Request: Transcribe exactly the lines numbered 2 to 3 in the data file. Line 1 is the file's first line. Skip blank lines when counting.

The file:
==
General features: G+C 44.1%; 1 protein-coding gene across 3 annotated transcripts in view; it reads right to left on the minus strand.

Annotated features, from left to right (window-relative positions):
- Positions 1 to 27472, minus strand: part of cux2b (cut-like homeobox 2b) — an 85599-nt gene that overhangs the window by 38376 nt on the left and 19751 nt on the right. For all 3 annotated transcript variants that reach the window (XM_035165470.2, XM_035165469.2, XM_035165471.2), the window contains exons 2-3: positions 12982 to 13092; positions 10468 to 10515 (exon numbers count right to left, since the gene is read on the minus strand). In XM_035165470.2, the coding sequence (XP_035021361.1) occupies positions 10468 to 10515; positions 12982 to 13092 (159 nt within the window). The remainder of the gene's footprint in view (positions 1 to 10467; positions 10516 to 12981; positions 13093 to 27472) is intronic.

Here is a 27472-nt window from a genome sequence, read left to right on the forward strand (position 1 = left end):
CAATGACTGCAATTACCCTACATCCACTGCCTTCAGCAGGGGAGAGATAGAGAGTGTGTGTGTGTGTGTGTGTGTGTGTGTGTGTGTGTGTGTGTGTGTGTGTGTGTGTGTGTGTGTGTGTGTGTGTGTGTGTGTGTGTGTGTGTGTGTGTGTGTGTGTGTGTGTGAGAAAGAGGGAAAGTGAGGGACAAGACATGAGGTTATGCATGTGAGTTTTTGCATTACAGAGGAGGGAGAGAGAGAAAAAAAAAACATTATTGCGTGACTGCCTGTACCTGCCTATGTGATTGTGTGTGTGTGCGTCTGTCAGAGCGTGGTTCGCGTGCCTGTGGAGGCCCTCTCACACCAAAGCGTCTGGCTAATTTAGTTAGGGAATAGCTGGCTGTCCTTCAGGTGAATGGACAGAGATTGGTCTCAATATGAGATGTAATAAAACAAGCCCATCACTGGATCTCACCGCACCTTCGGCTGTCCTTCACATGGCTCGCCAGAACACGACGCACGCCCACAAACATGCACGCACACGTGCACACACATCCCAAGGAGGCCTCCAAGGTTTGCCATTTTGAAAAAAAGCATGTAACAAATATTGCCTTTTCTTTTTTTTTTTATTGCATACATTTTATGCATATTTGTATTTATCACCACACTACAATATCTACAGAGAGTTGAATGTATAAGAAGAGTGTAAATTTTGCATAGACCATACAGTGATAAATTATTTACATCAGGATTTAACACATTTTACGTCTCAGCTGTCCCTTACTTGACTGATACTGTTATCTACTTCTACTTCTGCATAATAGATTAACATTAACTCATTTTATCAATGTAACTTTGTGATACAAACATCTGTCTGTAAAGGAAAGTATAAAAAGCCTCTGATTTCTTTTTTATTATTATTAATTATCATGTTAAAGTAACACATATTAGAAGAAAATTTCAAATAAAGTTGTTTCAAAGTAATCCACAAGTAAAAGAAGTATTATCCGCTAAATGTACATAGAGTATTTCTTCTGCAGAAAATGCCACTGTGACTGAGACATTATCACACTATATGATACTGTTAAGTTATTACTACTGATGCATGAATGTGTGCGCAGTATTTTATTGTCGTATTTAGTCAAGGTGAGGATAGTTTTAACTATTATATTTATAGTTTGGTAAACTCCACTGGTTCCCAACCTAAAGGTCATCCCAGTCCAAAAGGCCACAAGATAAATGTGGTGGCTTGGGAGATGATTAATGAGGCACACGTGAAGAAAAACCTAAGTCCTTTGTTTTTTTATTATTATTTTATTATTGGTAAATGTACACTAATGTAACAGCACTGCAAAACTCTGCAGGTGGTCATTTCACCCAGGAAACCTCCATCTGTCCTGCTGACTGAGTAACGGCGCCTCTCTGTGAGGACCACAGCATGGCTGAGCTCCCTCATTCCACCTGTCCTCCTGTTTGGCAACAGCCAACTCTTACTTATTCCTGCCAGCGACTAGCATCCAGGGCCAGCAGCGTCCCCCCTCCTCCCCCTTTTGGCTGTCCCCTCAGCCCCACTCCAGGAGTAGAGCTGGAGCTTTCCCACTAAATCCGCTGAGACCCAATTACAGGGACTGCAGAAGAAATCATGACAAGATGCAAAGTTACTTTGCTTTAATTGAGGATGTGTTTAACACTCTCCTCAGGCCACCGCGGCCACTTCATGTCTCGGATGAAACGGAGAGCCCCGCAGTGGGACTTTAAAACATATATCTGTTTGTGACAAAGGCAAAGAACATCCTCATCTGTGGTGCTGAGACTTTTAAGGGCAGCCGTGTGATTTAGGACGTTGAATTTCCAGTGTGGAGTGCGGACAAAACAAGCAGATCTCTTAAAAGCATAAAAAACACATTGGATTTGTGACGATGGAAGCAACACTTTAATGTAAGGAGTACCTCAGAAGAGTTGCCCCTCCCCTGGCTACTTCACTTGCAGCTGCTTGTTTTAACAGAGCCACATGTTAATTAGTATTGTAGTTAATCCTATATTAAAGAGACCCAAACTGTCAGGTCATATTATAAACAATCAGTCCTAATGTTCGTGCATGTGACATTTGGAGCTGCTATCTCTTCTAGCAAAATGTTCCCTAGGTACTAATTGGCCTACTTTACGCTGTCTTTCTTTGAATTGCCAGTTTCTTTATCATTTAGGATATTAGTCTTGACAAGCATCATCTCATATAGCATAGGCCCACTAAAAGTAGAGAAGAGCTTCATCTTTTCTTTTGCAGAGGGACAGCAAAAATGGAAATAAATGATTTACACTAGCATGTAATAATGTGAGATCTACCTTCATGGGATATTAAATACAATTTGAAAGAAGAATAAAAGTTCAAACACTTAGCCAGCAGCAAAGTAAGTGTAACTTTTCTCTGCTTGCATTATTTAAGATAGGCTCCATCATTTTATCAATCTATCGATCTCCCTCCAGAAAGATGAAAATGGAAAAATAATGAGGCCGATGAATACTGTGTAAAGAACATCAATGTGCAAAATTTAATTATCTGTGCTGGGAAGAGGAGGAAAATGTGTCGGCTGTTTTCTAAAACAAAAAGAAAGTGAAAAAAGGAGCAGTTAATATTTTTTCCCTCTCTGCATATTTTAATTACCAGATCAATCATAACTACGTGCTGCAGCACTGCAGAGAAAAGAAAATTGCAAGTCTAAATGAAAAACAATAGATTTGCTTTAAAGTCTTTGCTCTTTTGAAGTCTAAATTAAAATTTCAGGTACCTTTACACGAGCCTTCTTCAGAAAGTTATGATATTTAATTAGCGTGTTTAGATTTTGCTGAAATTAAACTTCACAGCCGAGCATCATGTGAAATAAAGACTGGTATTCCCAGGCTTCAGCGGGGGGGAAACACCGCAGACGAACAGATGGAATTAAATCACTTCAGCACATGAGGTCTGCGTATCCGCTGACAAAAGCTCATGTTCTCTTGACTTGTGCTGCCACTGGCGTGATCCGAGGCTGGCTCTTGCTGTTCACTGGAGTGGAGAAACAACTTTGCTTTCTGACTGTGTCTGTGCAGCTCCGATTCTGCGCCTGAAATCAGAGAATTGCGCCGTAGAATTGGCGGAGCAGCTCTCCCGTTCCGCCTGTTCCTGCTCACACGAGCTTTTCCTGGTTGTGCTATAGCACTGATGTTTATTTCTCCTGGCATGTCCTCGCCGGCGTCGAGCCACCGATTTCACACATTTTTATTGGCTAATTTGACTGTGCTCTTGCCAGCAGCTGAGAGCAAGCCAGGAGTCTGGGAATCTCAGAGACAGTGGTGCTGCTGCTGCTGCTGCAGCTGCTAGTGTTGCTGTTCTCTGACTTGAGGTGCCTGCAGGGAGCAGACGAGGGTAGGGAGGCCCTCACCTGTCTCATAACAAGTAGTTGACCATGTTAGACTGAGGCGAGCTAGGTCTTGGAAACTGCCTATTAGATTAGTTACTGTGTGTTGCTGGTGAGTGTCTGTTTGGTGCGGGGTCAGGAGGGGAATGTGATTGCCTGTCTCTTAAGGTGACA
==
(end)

Annotated features, from left to right (window-relative positions):
- Positions 1 to 27472, minus strand: part of cux2b (cut-like homeobox 2b) — an 85599-nt gene that overhangs the window by 38376 nt on the left and 19751 nt on the right. For all 3 annotated transcript variants that reach the window (XM_035165470.2, XM_035165469.2, XM_035165471.2), the window contains exons 2-3: positions 12982 to 13092; positions 10468 to 10515 (exon numbers count right to left, since the gene is read on the minus strand). In XM_035165470.2, the coding sequence (XP_035021361.1) occupies positions 10468 to 10515; positions 12982 to 13092 (159 nt within the window). The remainder of the gene's footprint in view (positions 1 to 10467; positions 10516 to 12981; positions 13093 to 27472) is intronic.